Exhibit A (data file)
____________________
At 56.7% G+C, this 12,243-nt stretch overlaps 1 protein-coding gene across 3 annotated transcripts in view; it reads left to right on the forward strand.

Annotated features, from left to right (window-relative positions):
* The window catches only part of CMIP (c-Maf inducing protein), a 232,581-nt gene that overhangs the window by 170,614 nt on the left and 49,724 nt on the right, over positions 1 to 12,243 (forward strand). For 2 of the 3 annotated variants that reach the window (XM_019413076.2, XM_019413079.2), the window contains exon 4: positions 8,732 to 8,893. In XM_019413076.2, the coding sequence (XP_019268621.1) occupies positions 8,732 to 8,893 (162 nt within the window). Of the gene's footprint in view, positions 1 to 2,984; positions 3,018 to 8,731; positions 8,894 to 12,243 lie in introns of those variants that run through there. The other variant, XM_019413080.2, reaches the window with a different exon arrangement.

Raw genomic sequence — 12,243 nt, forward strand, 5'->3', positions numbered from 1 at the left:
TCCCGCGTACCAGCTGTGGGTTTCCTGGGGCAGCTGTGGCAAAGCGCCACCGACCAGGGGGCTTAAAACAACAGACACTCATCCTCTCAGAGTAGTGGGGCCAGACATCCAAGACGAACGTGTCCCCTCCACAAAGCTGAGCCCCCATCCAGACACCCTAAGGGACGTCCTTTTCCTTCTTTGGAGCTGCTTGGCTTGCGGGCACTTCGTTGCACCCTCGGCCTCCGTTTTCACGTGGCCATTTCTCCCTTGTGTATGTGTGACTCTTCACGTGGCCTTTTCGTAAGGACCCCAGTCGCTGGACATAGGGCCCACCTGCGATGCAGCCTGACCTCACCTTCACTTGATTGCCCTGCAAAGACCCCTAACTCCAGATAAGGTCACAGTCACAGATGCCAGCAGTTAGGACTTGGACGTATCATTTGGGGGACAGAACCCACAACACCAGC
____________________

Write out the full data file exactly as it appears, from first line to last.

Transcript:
At 56.7% G+C, this 12,243-nt stretch overlaps 1 protein-coding gene across 3 annotated transcripts in view; it reads left to right on the forward strand.

Annotated features, from left to right (window-relative positions):
* The window catches only part of CMIP (c-Maf inducing protein), a 232,581-nt gene that overhangs the window by 170,614 nt on the left and 49,724 nt on the right, over positions 1 to 12,243 (forward strand). For 2 of the 3 annotated variants that reach the window (XM_019413076.2, XM_019413079.2), the window contains exon 4: positions 8,732 to 8,893. In XM_019413076.2, the coding sequence (XP_019268621.1) occupies positions 8,732 to 8,893 (162 nt within the window). Of the gene's footprint in view, positions 1 to 2,984; positions 3,018 to 8,731; positions 8,894 to 12,243 lie in introns of those variants that run through there. The other variant, XM_019413080.2, reaches the window with a different exon arrangement.

Raw genomic sequence — 12,243 nt, forward strand, 5'->3', positions numbered from 1 at the left:
TCCCGCGTACCAGCTGTGGGTTTCCTGGGGCAGCTGTGGCAAAGCGCCACCGACCAGGGGGCTTAAAACAACAGACACTCATCCTCTCAGAGTAGTGGGGCCAGACATCCAAGACGAACGTGTCCCCTCCACAAAGCTGAGCCCCCATCCAGACACCCTAAGGGACGTCCTTTTCCTTCTTTGGAGCTGCTTGGCTTGCGGGCACTTCGTTGCACCCTCGGCCTCCGTTTTCACGTGGCCATTTCTCCCTTGTGTATGTGTGACTCTTCACGTGGCCTTTTCGTAAGGACCCCAGTCGCTGGACATAGGGCCCACCTGCGATGCAGCCTGACCTCACCTTCACTTGATTGCCCTGCAAAGACCCCTAACTCCAGATAAGGTCACAGTCACAGATGCCAGCAGTTAGGACTTGGACGTATCATTTGGGGGACAGAACCCACAACACCAGC